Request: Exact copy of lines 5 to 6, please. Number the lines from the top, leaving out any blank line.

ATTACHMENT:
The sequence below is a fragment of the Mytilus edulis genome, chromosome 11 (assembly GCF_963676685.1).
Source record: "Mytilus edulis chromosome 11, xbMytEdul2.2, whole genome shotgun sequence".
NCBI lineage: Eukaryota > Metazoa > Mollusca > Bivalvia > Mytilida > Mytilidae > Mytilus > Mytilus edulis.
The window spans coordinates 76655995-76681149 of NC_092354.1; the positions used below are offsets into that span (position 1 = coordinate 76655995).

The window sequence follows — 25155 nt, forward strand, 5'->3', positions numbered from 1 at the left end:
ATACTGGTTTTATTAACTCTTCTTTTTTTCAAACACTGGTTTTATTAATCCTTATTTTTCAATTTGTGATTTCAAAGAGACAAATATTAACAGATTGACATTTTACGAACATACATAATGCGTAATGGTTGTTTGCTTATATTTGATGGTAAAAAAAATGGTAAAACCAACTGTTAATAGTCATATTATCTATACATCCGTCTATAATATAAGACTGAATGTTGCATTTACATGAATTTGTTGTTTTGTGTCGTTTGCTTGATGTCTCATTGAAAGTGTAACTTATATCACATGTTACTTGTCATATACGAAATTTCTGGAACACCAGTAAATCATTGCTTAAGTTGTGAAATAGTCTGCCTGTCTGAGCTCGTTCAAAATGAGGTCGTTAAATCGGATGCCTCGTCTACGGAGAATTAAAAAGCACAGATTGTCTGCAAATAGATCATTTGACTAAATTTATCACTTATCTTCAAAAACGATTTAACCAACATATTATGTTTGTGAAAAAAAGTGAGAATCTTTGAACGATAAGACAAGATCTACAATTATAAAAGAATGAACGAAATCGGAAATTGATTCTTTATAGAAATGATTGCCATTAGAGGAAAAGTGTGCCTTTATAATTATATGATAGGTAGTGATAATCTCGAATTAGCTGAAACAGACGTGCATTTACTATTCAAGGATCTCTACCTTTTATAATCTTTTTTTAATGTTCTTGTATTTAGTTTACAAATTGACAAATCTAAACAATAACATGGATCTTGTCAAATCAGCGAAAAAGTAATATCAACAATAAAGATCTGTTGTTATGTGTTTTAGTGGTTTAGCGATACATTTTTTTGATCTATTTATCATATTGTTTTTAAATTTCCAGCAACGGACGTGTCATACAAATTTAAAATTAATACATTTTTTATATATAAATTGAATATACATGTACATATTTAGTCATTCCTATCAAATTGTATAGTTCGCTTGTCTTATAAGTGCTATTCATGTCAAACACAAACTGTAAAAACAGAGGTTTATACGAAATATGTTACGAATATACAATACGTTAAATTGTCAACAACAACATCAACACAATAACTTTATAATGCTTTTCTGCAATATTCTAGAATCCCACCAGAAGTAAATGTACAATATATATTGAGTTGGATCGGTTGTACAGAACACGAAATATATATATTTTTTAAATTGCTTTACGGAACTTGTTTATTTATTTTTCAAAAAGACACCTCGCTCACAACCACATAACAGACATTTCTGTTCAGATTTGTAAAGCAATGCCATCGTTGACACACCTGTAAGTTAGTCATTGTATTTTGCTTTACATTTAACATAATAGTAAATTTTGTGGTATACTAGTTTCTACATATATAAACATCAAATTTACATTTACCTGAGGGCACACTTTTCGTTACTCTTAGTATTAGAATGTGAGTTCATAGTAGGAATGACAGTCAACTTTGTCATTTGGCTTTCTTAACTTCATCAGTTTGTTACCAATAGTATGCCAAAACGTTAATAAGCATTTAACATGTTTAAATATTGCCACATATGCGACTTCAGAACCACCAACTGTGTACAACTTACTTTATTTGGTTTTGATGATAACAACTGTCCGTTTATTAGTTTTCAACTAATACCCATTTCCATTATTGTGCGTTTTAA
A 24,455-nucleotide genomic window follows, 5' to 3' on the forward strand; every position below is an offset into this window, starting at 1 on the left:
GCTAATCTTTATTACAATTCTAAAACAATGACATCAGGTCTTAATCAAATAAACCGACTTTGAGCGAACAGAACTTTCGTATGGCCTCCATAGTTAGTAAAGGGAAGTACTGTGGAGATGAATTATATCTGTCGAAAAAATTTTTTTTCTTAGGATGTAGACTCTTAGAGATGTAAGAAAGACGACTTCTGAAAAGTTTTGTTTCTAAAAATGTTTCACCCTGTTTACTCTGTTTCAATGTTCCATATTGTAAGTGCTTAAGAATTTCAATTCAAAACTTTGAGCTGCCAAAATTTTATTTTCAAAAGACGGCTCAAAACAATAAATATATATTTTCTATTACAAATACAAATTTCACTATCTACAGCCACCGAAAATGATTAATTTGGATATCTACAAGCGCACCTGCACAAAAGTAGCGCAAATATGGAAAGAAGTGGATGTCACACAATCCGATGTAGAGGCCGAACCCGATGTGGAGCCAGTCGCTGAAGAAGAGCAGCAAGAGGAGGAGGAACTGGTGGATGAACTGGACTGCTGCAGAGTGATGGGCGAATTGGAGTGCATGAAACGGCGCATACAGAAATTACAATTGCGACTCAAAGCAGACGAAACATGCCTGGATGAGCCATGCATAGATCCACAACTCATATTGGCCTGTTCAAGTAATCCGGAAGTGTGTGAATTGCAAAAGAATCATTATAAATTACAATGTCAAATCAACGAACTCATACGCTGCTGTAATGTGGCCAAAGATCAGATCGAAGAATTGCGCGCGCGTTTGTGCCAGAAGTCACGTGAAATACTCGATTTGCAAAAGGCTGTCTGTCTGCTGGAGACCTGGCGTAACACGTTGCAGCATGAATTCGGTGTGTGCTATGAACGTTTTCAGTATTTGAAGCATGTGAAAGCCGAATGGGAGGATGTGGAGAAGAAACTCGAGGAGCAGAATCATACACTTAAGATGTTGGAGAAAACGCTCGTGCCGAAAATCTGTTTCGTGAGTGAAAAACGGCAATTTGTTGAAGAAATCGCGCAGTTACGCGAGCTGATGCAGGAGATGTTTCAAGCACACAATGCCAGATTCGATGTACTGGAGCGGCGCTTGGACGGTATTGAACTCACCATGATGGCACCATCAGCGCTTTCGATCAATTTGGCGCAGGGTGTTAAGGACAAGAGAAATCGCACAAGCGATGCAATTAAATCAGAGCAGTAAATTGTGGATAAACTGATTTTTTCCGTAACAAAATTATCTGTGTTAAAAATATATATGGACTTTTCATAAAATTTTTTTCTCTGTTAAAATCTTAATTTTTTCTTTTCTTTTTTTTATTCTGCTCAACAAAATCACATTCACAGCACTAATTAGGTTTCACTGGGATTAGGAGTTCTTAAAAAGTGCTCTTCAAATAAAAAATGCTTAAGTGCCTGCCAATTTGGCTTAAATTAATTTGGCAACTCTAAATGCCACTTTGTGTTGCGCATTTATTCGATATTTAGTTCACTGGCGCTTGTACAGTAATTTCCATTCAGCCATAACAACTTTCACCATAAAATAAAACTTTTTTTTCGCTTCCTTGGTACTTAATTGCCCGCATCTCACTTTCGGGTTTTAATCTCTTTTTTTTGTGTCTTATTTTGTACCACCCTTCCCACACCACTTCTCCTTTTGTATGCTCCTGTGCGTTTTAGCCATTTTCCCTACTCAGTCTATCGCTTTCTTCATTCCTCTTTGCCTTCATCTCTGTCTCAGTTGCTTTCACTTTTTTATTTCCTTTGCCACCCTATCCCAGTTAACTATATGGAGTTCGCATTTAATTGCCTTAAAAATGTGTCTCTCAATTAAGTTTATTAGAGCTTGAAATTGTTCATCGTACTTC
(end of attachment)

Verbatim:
The window sequence follows — 25155 nt, forward strand, 5'->3', positions numbered from 1 at the left end:
ATACTGGTTTTATTAACTCTTCTTTTTTTCAAACACTGGTTTTATTAATCCTTATTTTTCAATTTGTGATTTCAAAGAGACAAATATTAACAGATTGACATTTTACGAACATACATAATGCGTAATGGTTGTTTGCTTATATTTGATGGTAAAAAAAATGGTAAAACCAACTGTTAATAGTCATATTATCTATACATCCGTCTATAATATAAGACTGAATGTTGCATTTACATGAATTTGTTGTTTTGTGTCGTTTGCTTGATGTCTCATTGAAAGTGTAACTTATATCACATGTTACTTGTCATATACGAAATTTCTGGAACACCAGTAAATCATTGCTTAAGTTGTGAAATAGTCTGCCTGTCTGAGCTCGTTCAAAATGAGGTCGTTAAATCGGATGCCTCGTCTACGGAGAATTAAAAAGCACAGATTGTCTGCAAATAGATCATTTGACTAAATTTATCACTTATCTTCAAAAACGATTTAACCAACATATTATGTTTGTGAAAAAAAGTGAGAATCTTTGAACGATAAGACAAGATCTACAATTATAAAAGAATGAACGAAATCGGAAATTGATTCTTTATAGAAATGATTGCCATTAGAGGAAAAGTGTGCCTTTATAATTATATGATAGGTAGTGATAATCTCGAATTAGCTGAAACAGACGTGCATTTACTATTCAAGGATCTCTACCTTTTATAATCTTTTTTTAATGTTCTTGTATTTAGTTTACAAATTGACAAATCTAAACAATAACATGGATCTTGTCAAATCAGCGAAAAAGTAATATCAACAATAAAGATCTGTTGTTATGTGTTTTAGTGGTTTAGCGATACATTTTTTTGATCTATTTATCATATTGTTTTTAAATTTCCAGCAACGGACGTGTCATACAAATTTAAAATTAATACATTTTTTATATATAAATTGAATATACATGTACATATTTAGTCATTCCTATCAAATTGTATAGTTCGCTTGTCTTATAAGTGCTATTCATGTCAAACACAAACTGTAAAAACAGAGGTTTATACGAAATATGTTACGAATATACAATACGTTAAATTGTCAACAACAACATCAACACAATAACTTTATAATGCTTTTCTGCAATATTCTAGAATCCCACCAGAAGTAAATGTACAATATATATTGAGTTGGATCGGTTGTACAGAACACGAAATATATATATTTTTTAAATTGCTTTACGGAACTTGTTTATTTATTTTTCAAAAAGACACCTCGCTCACAACCACATAACAGACATTTCTGTTCAGATTTGTAAAGCAATGCCATCGTTGACACACCTGTAAGTTAGTCATTGTATTTTGCTTTACATTTAACATAATAGTAAATTTTGTGGTATACTAGTTTCTACATATATAAACATCAAATTTACATTTACCTGAGGGCACACTTTTCGTTACTCTTAGTATTAGAATGTGAGTTCATAGTAGGAATGACAGTCAACTTTGTCATTTGGCTTTCTTAACTTCATCAGTTTGTTACCAATAGTATGCCAAAACGTTAATAAGCATTTAACATGTTTAAATATTGCCACATATGCGACTTCAGAACCACCAACTGTGTACAACTTACTTTATTTGGTTTTGATGATAACAACTGTCCGTTTATTAGTTTTCAACTAATACCCATTTCCATTATTGTGCGTTTTAA